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Women Activists in Ethiopia Are Fighting to Eradicate the Dangerous Practice of Female Genital Mutilation

These women are shifting cultural norms through grassroots action, and changing the future for women and girls in their communities for the better.

Like most women in Ethiopia’s northeastern region of Afar, Zahra Humed Ali underwent female circumcision --just days after Zahra was born her genitals were cut as part of a deeply rooted cultural tradition that has been practiced in her community for centuries. But when Zahra was faced with the decision to carry on the tradition and cut her own infant daughter she refused, even though she was met with pushback from her family and community.


Female genital mutilation (FGM), which involves removing or injuring parts of the female genitalia for non-medical reasons, is often considered a social norm in patriarchal societies where sex and women’s sexuality are taboo. It can vary from the shaving of the clitoris to the removal of the labia and the sewing of the vagina. More than 135 million women have experienced FGM globally. Pervasive occurrences of FGM are still reported in more than 20 African countries, and is found in some countries in Asia, the Middle East and in diaspora populations in Europe and North America.

Although FGM was outlawed in Ethiopia in 2005, Afar has one of the highest rates of FGM due to the rural farming communities’ limited access to education and an adherence to a tightly knit patriarchal clan structure.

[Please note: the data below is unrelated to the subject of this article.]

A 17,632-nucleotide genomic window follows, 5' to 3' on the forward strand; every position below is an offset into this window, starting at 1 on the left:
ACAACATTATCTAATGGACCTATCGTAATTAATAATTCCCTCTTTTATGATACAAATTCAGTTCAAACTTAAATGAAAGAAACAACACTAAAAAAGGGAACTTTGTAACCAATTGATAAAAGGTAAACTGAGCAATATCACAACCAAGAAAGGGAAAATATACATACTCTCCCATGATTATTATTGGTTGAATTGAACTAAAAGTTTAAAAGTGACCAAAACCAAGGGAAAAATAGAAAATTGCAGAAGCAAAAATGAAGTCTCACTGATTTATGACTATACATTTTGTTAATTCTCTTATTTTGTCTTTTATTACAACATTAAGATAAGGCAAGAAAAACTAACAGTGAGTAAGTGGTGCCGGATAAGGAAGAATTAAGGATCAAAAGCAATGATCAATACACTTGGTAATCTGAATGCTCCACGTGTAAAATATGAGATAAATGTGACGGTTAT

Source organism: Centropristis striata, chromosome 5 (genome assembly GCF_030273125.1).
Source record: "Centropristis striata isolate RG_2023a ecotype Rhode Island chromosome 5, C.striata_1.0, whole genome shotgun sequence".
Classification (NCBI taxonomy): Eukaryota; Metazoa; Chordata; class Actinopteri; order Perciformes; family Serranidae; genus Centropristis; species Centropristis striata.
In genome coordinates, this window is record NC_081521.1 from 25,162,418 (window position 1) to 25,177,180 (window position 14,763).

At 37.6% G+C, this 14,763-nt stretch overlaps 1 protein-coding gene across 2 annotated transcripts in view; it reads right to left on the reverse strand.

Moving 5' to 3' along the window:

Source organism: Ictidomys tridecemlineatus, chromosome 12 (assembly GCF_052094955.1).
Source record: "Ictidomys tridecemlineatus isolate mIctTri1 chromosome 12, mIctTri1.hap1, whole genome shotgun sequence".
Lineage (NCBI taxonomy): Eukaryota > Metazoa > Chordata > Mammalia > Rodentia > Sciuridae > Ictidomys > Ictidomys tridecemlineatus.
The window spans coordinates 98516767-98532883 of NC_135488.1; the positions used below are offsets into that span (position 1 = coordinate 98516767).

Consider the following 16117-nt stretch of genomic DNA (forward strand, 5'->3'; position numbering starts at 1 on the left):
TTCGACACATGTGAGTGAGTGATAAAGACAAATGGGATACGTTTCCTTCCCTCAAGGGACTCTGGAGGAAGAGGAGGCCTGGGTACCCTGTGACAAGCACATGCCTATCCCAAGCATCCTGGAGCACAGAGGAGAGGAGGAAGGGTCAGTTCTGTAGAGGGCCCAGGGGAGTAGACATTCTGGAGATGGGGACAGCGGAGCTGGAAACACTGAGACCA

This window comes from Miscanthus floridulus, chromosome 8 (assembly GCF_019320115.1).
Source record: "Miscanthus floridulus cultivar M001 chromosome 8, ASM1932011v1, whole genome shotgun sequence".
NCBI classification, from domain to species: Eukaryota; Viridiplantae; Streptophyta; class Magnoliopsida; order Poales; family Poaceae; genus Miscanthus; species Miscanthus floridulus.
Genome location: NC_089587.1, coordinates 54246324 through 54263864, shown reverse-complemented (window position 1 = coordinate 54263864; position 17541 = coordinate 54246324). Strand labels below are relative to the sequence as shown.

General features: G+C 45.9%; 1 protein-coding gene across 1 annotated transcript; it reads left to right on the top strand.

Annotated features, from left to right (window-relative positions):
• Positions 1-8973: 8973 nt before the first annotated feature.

The physical and psychological effects of FGM can vary from bleeding, loss of bladder control, painful intercourse, pregnancy complications and in some instances death. It is widely recognized as a human rights violation and a harmful tradition that undermines the UN Sustainable Development Goals -- 17 encompassing objectives meant to address the world's most pressing health, educational, social and economic issues by 2030. Yet FGM is on the decline worldwide thanks to a combined effort of governmental and, international and national organizations, and, most importantly, local grassroots initiatives.

Zahra Humed Ali has turned her experience into action, and leads her region in efforts to eradicate female genital mutilation in her role as the Afar regional Director of the Bureau for Women and Children’s Affairs.

In the video above, Ethiopian UNICEF Youth Ambassador Hannah Godefa travelled to the remote village of Afambo, in Ethiopia’s Afar region to meet with local community leaders and women leading community conversations.

The Bureau for Women and Children’s Affairs in Afar is part of a larger effort to end FGM, and you can help. The United Nations Population Fund (UNFPA) jointly with UNICEF leads the largest global program to accelerate the abandonment of FGM. In countries where UNFPA and UNICEF are present, like Ethiopia, girls are one-third less likely to undergo the practice than they were in 1997. A combination of education and female empowerment that will make the end of FGM achievable.

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